[Cytometry] Scaling problem with FACSDiva

Dunaway, Dave Dave.Dunaway at nationwidechildrens.org
Thu Feb 6 09:20:57 EST 2014


Dr. Roederer,

I understand what you are saying here but in the case of the original example put forth by Cris how does one know if the negatives are completely off scale that the positives are legitimate?  If you were to review a manuscript for publication are you telling me that you would accept such a case?  That is what I mean by visibly demonstrative.  How do I know that what one says is positive truly is if I don't see it in concert with the negative?

Dave

-----Original Message-----
From: cytometry-bounces at lists.purdue.edu [mailto:cytometry-bounces at lists.purdue.edu] On Behalf Of Mario Roederer
Sent: Wednesday, February 05, 2014 9:29 PM
To: Purdue list
Subject: Re: [Cytometry] Scaling problem with FACSDiva

Dave Dunaway wrote:

> I find this to be dubious advice unless all you are interested in is crunching numbers.

But, in fact, that's ALL we should be interested in.  Graphs are for illustration purposes, for data exploration purposes, and for pretty pictures.  We should not draw conclusions from graphs, we can only do so from numbers, properly controlled, properly analyzed, but numbers nonetheless.

and,

> The data may be there but if its not visibly demonstrative then your data is questionable when it comes to presentation.

"Visibly demonstrative"?  I'm not even sure what you mean by this.  But it illustrates a basic mistake we all make -- we put too much emphasis on visualizations, on graphs.  Data is questionable based on evaluations of its reliability and reproducibility (statistics).  We can look at graphs to decide on what questions to ask of the data, but we must be cautious about drawing conclusions from graphs.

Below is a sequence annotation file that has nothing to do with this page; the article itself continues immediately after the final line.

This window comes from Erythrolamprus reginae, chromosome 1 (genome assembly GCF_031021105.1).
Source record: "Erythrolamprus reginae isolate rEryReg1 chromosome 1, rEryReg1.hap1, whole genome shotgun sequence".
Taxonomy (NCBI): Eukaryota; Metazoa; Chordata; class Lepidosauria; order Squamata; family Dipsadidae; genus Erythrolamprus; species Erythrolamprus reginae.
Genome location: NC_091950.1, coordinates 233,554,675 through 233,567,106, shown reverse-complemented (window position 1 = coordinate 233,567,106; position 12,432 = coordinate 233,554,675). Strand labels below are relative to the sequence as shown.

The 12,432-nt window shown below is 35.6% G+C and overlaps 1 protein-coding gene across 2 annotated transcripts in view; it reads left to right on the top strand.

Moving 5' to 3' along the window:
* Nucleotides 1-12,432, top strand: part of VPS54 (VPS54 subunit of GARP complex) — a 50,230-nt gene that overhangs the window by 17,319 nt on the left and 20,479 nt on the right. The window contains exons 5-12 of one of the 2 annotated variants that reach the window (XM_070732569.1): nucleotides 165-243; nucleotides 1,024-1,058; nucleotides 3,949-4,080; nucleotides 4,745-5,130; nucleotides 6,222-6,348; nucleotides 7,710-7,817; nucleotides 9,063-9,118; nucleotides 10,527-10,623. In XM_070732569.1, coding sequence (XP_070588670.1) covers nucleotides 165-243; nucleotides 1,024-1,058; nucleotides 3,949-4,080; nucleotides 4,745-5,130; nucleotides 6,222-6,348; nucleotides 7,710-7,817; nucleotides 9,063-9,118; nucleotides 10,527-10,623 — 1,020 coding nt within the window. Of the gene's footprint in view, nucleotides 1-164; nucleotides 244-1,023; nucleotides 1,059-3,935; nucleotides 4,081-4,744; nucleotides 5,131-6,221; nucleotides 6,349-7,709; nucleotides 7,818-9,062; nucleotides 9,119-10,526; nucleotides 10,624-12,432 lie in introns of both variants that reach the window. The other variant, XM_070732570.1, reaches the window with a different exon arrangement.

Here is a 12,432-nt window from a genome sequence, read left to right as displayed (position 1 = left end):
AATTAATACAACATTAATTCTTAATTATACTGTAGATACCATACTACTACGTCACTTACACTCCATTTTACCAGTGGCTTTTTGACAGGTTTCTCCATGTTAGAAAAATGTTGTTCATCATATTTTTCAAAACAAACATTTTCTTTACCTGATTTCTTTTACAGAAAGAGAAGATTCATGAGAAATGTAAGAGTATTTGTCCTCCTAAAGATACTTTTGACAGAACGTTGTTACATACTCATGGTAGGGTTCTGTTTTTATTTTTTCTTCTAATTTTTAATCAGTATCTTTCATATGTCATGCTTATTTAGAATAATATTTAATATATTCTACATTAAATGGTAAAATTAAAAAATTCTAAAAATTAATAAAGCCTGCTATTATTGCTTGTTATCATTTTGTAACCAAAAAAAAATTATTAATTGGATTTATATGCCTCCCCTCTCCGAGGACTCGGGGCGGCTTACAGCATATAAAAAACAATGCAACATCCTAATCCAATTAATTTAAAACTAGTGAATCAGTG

I can show you examples of graphs which look great but are meaningless.  And I can show you graphs of data that look questionable but are good.

Cris's basic advice was correct, but brief.  If your positives are within a half decade of the top end of the dynamic range, then reduce your PMT voltage (sensitivity).  Inserting an ND filter is not necessarily an equivalent (or good) solution -- it accomplishes roughly the same thing but at a cost of increased noise from decreased photoelectron counts.

Reducing the PMT voltage won't make negatives "invisible" -- it will only squash them near the zero value.  Nothing is hidden.

BTW, when you see your negative population go in to the "below-zero" measurement range of uncompensated parameters (ie towards the left edge on the transformed logicle scale), this is a consequence of the baseline restore in the DIVa electronics.  It's a pain... but it's not typically a problem.

Just make sure that you consider ALL events below the upper end of an unstained sample (wherever it ends up on your settings) to be equivalent.  i.e., if your unstained cells go to 100, then EVERYTHING below 100, whether it's +10 or -300 is the same -- don't gate separately those events, even if they look like distinct populations in your graph.

Because graphics can lie, but numbers always tell the truth.

mr






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